KEEPING LORD'S WORLD CLASS
Founded in 1787, Marylebone Cricket Club is the most active and famous cricket club in the world and owner of Lord's Cricket Ground - the Home of Cricket.
© Copyright 2014
Andrew Strauss’ run of bad form continued as rain and bad light frustrated Pakistan on a truncated first day at Lord’s, which saw only 12 and a half overs bowled.
Salman Butt made it a bad start to Strauss' day winning a delayed toss and electing to bowl in distinctly seam friendly conditions.
Play finally began at 1:40pm. Just over an hours cricket was played before rain and bad light brought a halt to proceedings.
In that hour, Strauss was clean bowled, through the gate, by a vicious seaming delivery from Mohammad Asif, just nine balls before the umpires offered England the light.
Mohammad Amir sent his first delivery miles down the leg side for five wides, but soon found his rhythm and was unlucky to have Alistair Cook dropped at third slip by Umar Akmal in the third over.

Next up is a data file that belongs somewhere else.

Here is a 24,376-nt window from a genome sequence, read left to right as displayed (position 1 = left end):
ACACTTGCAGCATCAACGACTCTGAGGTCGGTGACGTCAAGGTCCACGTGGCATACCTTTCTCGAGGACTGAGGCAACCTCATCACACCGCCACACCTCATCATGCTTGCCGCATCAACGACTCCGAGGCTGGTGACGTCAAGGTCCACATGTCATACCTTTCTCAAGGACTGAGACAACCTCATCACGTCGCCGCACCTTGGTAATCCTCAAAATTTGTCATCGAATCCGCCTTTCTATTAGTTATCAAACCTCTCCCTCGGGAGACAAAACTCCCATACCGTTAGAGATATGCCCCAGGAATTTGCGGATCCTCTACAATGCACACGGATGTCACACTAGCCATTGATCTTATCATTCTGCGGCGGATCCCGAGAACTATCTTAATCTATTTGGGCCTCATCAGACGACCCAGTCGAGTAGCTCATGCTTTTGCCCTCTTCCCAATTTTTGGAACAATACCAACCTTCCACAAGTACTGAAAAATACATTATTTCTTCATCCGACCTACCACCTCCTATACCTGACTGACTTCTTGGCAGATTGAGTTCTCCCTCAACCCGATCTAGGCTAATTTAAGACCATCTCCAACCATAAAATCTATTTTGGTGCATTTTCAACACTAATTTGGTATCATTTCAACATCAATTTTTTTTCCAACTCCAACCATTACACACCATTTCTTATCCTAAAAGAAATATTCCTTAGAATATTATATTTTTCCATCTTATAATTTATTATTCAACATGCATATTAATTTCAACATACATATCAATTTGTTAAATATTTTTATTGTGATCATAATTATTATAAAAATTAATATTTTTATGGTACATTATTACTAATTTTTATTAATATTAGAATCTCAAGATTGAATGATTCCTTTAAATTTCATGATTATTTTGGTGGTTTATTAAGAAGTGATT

Oval centurion Cook’s luck appeared to be in as he successfully appealed a caught behind decision in the ninth over - replays confirming he had missed the ball by some distance.
Asif, ranked third in the ICC's bowler rankings, was at his mesmeric best and snared the England captain with a snorter which pitched on off, before crashing into his middle and leg stumps.
Strauss will be disappointed with the gaping hole between his bat and pad however, and it will be of little comfort that he fell to a right-arm bowler for the first time this series.
Jonathan Trott, needing 29 runs to pass 1,000 in his short Test career, clipped his first ball crisply through mid-wicket for an all run four.
The South African-born batsman looked in fine form, driving Amir up the slope for three before accepting the umpires' offer for the light.
Conditions tomorrow are likely to remain bowler friendly on a wicket which has seen little sunlight in the last three days.
With the series poised delicately in England’s favour, Pakistan will be keen to press on tomorrow morning and take advantage of a vulnerable looking England batting order.